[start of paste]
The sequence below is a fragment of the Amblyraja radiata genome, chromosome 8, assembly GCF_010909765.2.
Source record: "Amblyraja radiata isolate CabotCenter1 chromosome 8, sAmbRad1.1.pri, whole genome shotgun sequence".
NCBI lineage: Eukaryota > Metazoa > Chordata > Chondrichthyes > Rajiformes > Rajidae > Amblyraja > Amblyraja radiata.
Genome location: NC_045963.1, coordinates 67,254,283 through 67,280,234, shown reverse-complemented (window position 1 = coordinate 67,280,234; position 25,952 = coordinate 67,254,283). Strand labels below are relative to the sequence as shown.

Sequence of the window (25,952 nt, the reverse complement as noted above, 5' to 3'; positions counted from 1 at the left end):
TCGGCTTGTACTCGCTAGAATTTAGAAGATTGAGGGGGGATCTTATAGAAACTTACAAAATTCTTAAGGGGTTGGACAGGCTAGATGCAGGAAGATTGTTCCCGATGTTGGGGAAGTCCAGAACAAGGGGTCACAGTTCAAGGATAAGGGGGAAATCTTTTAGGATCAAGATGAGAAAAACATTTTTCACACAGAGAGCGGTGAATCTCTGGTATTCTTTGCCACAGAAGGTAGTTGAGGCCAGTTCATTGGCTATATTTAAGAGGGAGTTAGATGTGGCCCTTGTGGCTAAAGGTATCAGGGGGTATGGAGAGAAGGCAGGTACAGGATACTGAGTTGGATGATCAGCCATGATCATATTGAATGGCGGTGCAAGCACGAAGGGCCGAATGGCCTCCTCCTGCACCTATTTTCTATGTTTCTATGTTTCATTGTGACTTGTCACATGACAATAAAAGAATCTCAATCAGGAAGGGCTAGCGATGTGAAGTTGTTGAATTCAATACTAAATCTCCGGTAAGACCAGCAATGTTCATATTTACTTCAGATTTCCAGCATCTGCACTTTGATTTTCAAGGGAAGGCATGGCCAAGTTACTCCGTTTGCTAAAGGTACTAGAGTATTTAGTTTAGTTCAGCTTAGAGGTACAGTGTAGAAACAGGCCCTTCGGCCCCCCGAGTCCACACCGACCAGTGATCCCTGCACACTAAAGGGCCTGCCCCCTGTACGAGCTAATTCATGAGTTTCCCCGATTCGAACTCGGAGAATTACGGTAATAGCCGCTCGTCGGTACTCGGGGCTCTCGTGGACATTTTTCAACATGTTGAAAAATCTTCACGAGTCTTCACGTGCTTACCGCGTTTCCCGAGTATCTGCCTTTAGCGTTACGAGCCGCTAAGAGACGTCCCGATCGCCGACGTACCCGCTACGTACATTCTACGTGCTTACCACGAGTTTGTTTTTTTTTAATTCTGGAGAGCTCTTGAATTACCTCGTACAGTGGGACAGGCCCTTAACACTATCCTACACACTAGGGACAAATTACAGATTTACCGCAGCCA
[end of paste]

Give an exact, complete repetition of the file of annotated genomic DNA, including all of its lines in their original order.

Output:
The sequence below is a fragment of the Amblyraja radiata genome, chromosome 8, assembly GCF_010909765.2.
Source record: "Amblyraja radiata isolate CabotCenter1 chromosome 8, sAmbRad1.1.pri, whole genome shotgun sequence".
NCBI lineage: Eukaryota > Metazoa > Chordata > Chondrichthyes > Rajiformes > Rajidae > Amblyraja > Amblyraja radiata.
Genome location: NC_045963.1, coordinates 67,254,283 through 67,280,234, shown reverse-complemented (window position 1 = coordinate 67,280,234; position 25,952 = coordinate 67,254,283). Strand labels below are relative to the sequence as shown.

Sequence of the window (25,952 nt, the reverse complement as noted above, 5' to 3'; positions counted from 1 at the left end):
TCGGCTTGTACTCGCTAGAATTTAGAAGATTGAGGGGGGATCTTATAGAAACTTACAAAATTCTTAAGGGGTTGGACAGGCTAGATGCAGGAAGATTGTTCCCGATGTTGGGGAAGTCCAGAACAAGGGGTCACAGTTCAAGGATAAGGGGGAAATCTTTTAGGATCAAGATGAGAAAAACATTTTTCACACAGAGAGCGGTGAATCTCTGGTATTCTTTGCCACAGAAGGTAGTTGAGGCCAGTTCATTGGCTATATTTAAGAGGGAGTTAGATGTGGCCCTTGTGGCTAAAGGTATCAGGGGGTATGGAGAGAAGGCAGGTACAGGATACTGAGTTGGATGATCAGCCATGATCATATTGAATGGCGGTGCAAGCACGAAGGGCCGAATGGCCTCCTCCTGCACCTATTTTCTATGTTTCTATGTTTCATTGTGACTTGTCACATGACAATAAAAGAATCTCAATCAGGAAGGGCTAGCGATGTGAAGTTGTTGAATTCAATACTAAATCTCCGGTAAGACCAGCAATGTTCATATTTACTTCAGATTTCCAGCATCTGCACTTTGATTTTCAAGGGAAGGCATGGCCAAGTTACTCCGTTTGCTAAAGGTACTAGAGTATTTAGTTTAGTTCAGCTTAGAGGTACAGTGTAGAAACAGGCCCTTCGGCCCCCCGAGTCCACACCGACCAGTGATCCCTGCACACTAAAGGGCCTGCCCCCTGTACGAGCTAATTCATGAGTTTCCCCGATTCGAACTCGGAGAATTACGGTAATAGCCGCTCGTCGGTACTCGGGGCTCTCGTGGACATTTTTCAACATGTTGAAAAATCTTCACGAGTCTTCACGTGCTTACCGCGTTTCCCGAGTATCTGCCTTTAGCGTTACGAGCCGCTAAGAGACGTCCCGATCGCCGACGTACCCGCTACGTACATTCTACGTGCTTACCACGAGTTTGTTTTTTTTTAATTCTGGAGAGCTCTTGAATTACCTCGTACAGTGGGACAGGCCCTTAACACTATCCTACACACTAGGGACAAATTACAGATTTACCGCAGCCA